WATCH: The birth of the world’s 1st methanol-powered containership

As Danish containership major Maersk readies to christen the world’s first methanol-powered containership on Thursday in Copenhagen, the company has shared footage of the ship’s construction process.

View on Youtube.

The construction of the cutting-edge 2,100 TEU container vessel, powered by green methanol, and classed by ABS was launched with the steel-cutting ceremony in July 2022.

The video further captures various steps in the vessel’s construction, including the keel laying and the intricate assembly of the methanol storage tank and engine, which were a true testament to human ingenuity and dedication.

This time-lapse video captures the herculean endeavor in the shipping industry’s relentless pursuit of innovation in maritime engineering.

In July 2023, this marvel of sustainable shipping embarked on its maiden voyage, setting sail from Ulsan with a grand destination in mind – the christening ceremony scheduled for September 14, 2023, in Copenhagen. Ursula von der Leyen, the president of the European Commission, will be the godmother of A.P. Moller – Maersk’s new feeder vessel.

The 2,100 TEU boxship made a stop in the Port of Rotterdam at the end of August, for the final bunkering operation on the ship’s pioneering maiden voyage, having sailed along one of the world’s busiest shipping routes, from Korea, via Singapore and the Suez Canal before reaching Europe.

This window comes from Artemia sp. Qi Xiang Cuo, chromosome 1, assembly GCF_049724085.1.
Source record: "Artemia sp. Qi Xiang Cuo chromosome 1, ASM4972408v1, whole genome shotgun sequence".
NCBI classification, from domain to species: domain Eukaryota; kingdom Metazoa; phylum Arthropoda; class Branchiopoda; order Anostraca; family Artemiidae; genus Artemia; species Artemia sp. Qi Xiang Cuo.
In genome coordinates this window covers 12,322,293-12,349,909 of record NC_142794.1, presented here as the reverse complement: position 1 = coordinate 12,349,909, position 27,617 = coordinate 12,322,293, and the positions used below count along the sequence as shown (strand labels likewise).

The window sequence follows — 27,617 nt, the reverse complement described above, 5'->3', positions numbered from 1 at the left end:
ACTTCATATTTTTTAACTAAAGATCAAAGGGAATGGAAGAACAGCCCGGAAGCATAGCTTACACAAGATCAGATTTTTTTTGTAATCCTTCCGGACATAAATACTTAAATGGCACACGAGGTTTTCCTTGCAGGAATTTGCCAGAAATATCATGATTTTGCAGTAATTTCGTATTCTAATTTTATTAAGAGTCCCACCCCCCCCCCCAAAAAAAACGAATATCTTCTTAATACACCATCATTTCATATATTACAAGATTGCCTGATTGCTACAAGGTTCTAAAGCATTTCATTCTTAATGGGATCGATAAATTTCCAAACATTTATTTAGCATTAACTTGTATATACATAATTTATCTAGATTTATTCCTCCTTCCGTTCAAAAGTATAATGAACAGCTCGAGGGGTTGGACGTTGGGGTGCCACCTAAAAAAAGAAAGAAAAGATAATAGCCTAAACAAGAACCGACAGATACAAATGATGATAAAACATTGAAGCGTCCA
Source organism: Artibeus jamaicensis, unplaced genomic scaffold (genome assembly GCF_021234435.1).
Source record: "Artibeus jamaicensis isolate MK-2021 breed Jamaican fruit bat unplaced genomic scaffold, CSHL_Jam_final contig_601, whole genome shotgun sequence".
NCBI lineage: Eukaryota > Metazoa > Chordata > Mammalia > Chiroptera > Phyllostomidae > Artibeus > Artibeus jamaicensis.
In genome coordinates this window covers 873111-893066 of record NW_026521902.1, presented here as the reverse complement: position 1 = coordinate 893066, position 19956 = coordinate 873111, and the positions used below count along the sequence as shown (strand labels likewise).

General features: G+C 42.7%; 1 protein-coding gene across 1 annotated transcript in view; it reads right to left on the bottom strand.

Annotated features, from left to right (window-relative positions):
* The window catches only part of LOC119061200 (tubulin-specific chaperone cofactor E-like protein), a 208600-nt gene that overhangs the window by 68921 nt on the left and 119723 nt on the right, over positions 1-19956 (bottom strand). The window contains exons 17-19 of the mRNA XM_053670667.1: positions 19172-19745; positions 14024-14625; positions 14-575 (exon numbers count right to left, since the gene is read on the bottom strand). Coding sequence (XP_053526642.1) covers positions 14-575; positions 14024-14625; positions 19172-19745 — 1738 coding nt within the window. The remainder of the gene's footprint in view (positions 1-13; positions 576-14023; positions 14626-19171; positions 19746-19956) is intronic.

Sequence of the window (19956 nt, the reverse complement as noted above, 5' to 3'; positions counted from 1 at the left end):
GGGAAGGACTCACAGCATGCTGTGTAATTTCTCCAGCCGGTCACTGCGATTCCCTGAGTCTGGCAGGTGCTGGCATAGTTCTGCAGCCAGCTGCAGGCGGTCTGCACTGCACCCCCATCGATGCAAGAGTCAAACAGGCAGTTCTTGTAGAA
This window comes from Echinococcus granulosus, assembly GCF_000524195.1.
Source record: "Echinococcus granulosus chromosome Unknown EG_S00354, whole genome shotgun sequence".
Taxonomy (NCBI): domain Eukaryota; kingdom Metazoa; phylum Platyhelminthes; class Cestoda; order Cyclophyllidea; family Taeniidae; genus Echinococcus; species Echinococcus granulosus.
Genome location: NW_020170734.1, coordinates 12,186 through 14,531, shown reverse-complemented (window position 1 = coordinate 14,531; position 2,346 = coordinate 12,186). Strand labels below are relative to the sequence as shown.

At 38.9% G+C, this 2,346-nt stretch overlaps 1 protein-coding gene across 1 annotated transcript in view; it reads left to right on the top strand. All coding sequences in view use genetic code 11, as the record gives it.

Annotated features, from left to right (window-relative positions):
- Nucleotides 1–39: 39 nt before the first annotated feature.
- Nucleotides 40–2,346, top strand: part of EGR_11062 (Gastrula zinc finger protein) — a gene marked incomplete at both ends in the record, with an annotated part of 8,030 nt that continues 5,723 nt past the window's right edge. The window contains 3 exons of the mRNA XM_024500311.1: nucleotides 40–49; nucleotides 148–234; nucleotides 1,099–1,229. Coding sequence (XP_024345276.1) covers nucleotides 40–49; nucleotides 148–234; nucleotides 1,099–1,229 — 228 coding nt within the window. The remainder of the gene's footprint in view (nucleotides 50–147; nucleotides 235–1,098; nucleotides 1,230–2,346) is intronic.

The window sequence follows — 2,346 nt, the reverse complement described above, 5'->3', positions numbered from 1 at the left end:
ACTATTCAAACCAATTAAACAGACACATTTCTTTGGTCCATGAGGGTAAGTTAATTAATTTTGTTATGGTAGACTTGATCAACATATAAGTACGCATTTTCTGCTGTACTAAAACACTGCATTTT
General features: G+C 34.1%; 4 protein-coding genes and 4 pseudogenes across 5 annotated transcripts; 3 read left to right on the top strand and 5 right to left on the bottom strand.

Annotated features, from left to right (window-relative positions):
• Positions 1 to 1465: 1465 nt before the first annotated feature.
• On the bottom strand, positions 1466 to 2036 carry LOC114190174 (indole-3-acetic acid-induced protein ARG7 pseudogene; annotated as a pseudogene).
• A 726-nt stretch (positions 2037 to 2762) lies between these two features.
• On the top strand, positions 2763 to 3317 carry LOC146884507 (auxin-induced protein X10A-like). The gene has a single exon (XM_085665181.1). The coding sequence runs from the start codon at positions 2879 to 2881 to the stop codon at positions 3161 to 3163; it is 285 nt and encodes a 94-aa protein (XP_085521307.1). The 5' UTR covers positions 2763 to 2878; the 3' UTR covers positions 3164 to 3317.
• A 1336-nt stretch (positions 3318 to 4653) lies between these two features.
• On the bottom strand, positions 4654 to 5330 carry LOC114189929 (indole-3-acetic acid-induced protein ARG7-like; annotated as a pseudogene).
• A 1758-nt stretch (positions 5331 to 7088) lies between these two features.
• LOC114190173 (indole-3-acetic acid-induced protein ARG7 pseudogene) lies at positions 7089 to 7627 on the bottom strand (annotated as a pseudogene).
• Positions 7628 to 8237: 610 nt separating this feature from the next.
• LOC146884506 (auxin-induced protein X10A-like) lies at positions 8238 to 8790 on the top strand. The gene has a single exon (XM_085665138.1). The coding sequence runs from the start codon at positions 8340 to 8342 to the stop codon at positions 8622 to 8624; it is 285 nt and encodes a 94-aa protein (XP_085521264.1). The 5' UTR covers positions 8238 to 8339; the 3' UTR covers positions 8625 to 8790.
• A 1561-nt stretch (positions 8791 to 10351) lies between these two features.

The containership was refueled with green methanol by OCI Global, taking on OCI HyFuels green methanol for the final leg of its maiden voyage.

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The 21,500 km trip from Ulsan, South Korea to Copenhagen, Denmark provides real operational experience for Maersk seafarers handling the new engines and using methanol as fuel, as the company prepares to receive a fleet of new, large ocean-going methanol-enabled ships from 2024.

Namely, the feeder will be followed by 24 large ocean-going vessels of 9,000-17,200 TEU capacity which are scheduled for delivery in 2024 and 2027.

The Danish-flagged 172-meter-long vessel is a key milestone for Maersk’s plans to achieve net zero greenhouse gas emissions in 2040 across the entire business.

Moving forward, the ship will receive green methanol from Equinor in the port of Rotterdam until European Energy starts producing e-methanol from its new plant, which is set to be commissioned in the second half of 2024.